Physicists have finally found 'missing' baryons Universe
Scientists from the University of Colorado at Boulder found the last reservoir of ordinary matter in the universe is hiding. Out of the ordinary (baryonic) matter is made all existing physical objects, from the stars to black holes. But until now astrophysicists were able to detect only two-thirds of this substance that was created, according to the theorists, in the process of the Big Bang.
A new study by an international team of scientists has found the missing third, finding it in the space between the galaxies. This missing matter exists in the form of oxygen gas at about 1 million degrees Celsius, said co-author Michael Shull.
Needless to say that this finding - a huge step for astrophysicists. "This is one of the key pillars of the Big Bang theory test - definition of baryon ratio of hydrogen, helium, and the rest of the periodic table," said Shull. The study was published June 20 in the journal Nature.
Scientists are quite good, where most of the ordinary matter in the universe - not to be confused with dark matter, which scientists have not yet found: about 10% is in galaxies, another 60% - in the diffuse clouds of gas lying between the galaxies. In 2012, Shull and his colleagues predict that the missing baryons 30% is likely to be in the form of web space, which is called the warm-hot intergalactic medium.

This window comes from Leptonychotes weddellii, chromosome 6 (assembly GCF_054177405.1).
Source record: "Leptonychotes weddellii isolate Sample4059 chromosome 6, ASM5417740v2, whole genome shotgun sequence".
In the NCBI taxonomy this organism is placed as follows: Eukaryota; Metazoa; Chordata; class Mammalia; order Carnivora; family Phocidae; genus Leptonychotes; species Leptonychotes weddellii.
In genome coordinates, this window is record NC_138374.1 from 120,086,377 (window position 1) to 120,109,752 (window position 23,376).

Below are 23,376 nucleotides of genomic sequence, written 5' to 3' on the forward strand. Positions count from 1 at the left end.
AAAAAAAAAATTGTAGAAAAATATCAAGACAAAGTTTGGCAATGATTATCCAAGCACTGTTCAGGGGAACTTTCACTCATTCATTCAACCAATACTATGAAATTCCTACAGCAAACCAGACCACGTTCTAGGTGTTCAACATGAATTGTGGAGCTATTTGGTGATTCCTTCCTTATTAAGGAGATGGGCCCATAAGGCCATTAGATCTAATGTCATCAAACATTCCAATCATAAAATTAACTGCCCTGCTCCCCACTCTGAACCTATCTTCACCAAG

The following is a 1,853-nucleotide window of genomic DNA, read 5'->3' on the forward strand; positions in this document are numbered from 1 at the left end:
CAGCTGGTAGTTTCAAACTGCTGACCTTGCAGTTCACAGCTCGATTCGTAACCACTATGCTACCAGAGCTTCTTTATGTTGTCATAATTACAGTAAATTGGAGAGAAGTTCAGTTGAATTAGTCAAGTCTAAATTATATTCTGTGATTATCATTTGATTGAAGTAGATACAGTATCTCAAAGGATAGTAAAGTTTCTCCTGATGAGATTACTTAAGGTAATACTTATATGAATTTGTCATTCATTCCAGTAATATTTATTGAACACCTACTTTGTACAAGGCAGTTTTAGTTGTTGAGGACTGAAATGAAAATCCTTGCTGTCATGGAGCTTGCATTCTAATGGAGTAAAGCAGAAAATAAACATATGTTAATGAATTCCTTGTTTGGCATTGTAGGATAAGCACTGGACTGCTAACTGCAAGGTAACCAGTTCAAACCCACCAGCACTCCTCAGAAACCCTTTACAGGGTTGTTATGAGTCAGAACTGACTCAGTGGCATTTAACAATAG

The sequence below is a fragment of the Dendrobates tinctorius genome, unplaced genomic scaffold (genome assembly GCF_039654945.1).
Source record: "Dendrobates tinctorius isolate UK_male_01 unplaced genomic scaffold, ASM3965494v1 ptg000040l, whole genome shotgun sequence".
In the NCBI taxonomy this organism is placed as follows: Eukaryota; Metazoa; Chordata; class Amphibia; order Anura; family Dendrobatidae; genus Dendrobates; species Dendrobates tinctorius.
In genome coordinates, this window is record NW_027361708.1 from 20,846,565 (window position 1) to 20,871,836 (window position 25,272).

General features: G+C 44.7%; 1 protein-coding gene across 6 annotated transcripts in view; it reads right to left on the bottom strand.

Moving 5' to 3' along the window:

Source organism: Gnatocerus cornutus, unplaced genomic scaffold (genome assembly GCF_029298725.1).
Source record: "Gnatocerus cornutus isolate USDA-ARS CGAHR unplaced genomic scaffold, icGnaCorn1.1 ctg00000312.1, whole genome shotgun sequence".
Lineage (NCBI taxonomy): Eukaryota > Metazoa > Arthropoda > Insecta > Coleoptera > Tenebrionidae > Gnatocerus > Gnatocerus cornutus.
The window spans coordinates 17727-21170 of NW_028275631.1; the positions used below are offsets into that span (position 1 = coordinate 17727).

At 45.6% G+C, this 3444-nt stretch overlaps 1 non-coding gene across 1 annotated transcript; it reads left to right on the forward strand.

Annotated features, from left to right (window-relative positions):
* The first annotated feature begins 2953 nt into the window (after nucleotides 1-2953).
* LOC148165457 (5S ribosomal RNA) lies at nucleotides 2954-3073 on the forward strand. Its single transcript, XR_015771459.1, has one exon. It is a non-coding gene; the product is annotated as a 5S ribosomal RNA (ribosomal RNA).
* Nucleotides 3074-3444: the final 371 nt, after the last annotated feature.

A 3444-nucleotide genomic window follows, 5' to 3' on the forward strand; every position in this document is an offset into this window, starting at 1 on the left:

To find the missing atoms in this region between galaxies, an international team of scientists has sent a series of satellites in the quasar 1ES 1553 - a black hole in the center of the galaxy, which absorbs and emits huge amounts of gas. "It is a bright space beacon," said Shull.
Scientists can gather a lot of information by recording the radiation of the quasar passes through the space like sailors, watching a beacon through the fog. First, the researchers used a Cosmic Origin Spectrograph on the Hubble Space Telescope, to understand where we could find the missing baryons. Then they found the baryons using the XMM-Newton satellite of the European Space Agency.
The study failed to find the signature of highly ionized oxygen gas lying between the quasar and our solar system - and at a high enough density, if extrapolated to the entire universe, it can be up to 30% of normal matter.
"We found the missing baryons," said Shull.